After graduating from culinary school, my first “real” job was in a little French restaurant working the Garde Manger station (salads, charcuterie boards, pâtés, etc.). One of the dishes I was responsible for was a Warm Frisée Salad that consisted of sautéed mushrooms and lardons, a red wine vinegar reduction mounted with butter, and a poached egg perched high atop a grilled crostini (and yes, it was as delicious as it sounds!!). While I can’t even begin to tell you the countless dozens of eggs I poached for that one salad, I’ll never forget the top five tips and techniques for poaching eggs that I learned along the way:
Start with VERY FRESH, VERY COLD eggs – The fresher the egg, the better it will coagulate and there will be less feathering of the egg white once it hits the water
Break your egg into a small ramekin or teacup first, then gently place the egg in the simmering water. Be sure not to overcrowd your eggs in the pan.
Make sure that your water is at a simmer, NOT BOILING – this is SUPER IMPORTANT!
Don’t forget to add a few teaspoons of distilled white vinegar – it will help with the coagulation process
If you mess it all up, just start over, it’s only an egg after all!
Back when I was working that Garde Manger station, I would poach the eggs to order and would simply eyeball everything (never using an exact recipe). Now that I’m a mom and am usually poaching multiple eggs for my family (hello, Eggs Benedict!), I’ve been using Alton Brown’s recipe below for Perfect Poached Eggs. I love this recipe because it’s super-duper easy, foolproof, and does produce perfect poached eggs each and every time. If your family enjoys poached eggs as much as mine does, this recipe is a surefire keeper that you’ll always want to keep on hand. Enjoy!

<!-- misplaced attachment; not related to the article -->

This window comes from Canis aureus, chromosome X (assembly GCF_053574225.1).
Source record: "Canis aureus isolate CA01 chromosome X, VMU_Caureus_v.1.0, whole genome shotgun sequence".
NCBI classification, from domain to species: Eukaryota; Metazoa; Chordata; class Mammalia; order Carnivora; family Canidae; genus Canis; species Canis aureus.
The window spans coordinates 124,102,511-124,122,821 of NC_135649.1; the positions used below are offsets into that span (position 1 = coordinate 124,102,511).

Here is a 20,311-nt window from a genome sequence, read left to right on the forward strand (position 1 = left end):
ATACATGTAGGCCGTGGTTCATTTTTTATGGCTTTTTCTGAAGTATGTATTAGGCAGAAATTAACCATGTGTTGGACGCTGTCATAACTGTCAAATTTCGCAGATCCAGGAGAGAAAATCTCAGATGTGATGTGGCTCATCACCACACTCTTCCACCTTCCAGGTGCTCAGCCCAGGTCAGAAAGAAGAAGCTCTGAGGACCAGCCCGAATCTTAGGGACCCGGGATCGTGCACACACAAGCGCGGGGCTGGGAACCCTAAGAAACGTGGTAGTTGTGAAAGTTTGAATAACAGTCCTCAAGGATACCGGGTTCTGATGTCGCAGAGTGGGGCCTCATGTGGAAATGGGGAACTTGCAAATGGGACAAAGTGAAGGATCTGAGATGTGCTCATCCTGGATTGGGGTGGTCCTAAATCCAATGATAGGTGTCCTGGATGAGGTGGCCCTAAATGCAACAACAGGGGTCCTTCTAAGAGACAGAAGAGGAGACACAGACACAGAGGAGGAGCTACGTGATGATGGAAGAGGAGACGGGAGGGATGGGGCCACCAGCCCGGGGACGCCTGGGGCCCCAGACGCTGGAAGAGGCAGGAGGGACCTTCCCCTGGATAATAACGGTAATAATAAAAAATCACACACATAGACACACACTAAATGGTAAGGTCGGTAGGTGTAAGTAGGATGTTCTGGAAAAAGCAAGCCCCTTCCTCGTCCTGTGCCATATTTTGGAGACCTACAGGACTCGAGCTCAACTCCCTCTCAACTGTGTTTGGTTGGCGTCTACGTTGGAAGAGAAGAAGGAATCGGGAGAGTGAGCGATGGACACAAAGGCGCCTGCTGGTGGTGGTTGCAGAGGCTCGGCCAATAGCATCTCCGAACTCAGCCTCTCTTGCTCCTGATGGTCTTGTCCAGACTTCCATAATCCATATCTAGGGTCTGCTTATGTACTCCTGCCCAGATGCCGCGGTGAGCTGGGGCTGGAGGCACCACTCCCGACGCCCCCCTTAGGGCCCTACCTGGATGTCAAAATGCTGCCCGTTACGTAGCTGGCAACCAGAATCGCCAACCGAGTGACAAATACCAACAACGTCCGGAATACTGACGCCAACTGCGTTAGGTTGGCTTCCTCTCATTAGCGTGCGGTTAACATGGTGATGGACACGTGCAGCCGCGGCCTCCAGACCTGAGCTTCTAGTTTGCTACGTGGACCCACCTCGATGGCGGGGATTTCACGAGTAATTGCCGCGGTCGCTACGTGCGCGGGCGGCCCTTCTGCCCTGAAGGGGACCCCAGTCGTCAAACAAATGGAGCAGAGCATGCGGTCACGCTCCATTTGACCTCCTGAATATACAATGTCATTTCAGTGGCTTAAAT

Perfect Poached Eggs
Makes 4 servings
4 large eggs
1 teaspoon kosher salt
2 teaspoons distilled white vinegar
Pour 1 ¼ inches of water into a 12 inch non-stick skillet and add kosher salt and distilled white vinegar. Bring water to a boil. Meanwhile, crack each individual egg into a small ramekin or teacup (you will need 4 ramekins or teacups). Turn off heat and let water reduce to a simmer. Then carefully drop each egg into the simmering water.
Cover the skillet and set your timer for 5 minutes. Don’t peek, poke, stir or accost the eggs in any way. Remove the eggs with a slotted spoon and serve immediately. Alternatively, move the eggs to an ice bath and refrigerate up to 8 hours. Reheat in warm water just before serving.
**If you prefer the egg yolk to be a bit more done, remove eggs from the water after 6 minutes.
Recipe courtesy of Alton Brown